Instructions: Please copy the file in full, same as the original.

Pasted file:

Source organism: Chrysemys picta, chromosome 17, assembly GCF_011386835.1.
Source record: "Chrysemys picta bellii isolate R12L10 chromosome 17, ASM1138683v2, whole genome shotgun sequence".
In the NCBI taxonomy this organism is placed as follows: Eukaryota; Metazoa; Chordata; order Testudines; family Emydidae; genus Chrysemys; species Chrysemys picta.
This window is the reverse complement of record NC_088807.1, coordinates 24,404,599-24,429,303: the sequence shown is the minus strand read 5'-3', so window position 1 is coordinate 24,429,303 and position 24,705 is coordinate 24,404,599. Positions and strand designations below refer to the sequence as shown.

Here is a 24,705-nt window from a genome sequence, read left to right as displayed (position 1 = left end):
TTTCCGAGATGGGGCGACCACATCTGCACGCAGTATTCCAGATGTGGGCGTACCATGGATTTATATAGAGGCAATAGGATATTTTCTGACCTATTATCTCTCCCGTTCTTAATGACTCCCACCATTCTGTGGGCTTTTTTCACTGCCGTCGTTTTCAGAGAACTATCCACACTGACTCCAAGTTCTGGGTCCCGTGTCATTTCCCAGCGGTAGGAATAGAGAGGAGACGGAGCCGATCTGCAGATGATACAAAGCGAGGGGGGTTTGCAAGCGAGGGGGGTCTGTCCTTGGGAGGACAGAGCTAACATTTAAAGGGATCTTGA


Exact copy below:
Source organism: Chrysemys picta, chromosome 17, assembly GCF_011386835.1.
Source record: "Chrysemys picta bellii isolate R12L10 chromosome 17, ASM1138683v2, whole genome shotgun sequence".
In the NCBI taxonomy this organism is placed as follows: Eukaryota; Metazoa; Chordata; order Testudines; family Emydidae; genus Chrysemys; species Chrysemys picta.
This window is the reverse complement of record NC_088807.1, coordinates 24,404,599-24,429,303: the sequence shown is the minus strand read 5'-3', so window position 1 is coordinate 24,429,303 and position 24,705 is coordinate 24,404,599. Positions and strand designations below refer to the sequence as shown.

Here is a 24,705-nt window from a genome sequence, read left to right as displayed (position 1 = left end):
TTTCCGAGATGGGGCGACCACATCTGCACGCAGTATTCCAGATGTGGGCGTACCATGGATTTATATAGAGGCAATAGGATATTTTCTGACCTATTATCTCTCCCGTTCTTAATGACTCCCACCATTCTGTGGGCTTTTTTCACTGCCGTCGTTTTCAGAGAACTATCCACACTGACTCCAAGTTCTGGGTCCCGTGTCATTTCCCAGCGGTAGGAATAGAGAGGAGACGGAGCCGATCTGCAGATGATACAAAGCGAGGGGGGTTTGCAAGCGAGGGGGGTCTGTCCTTGGGAGGACAGAGCTAACATTTAAAGGGATCTTGA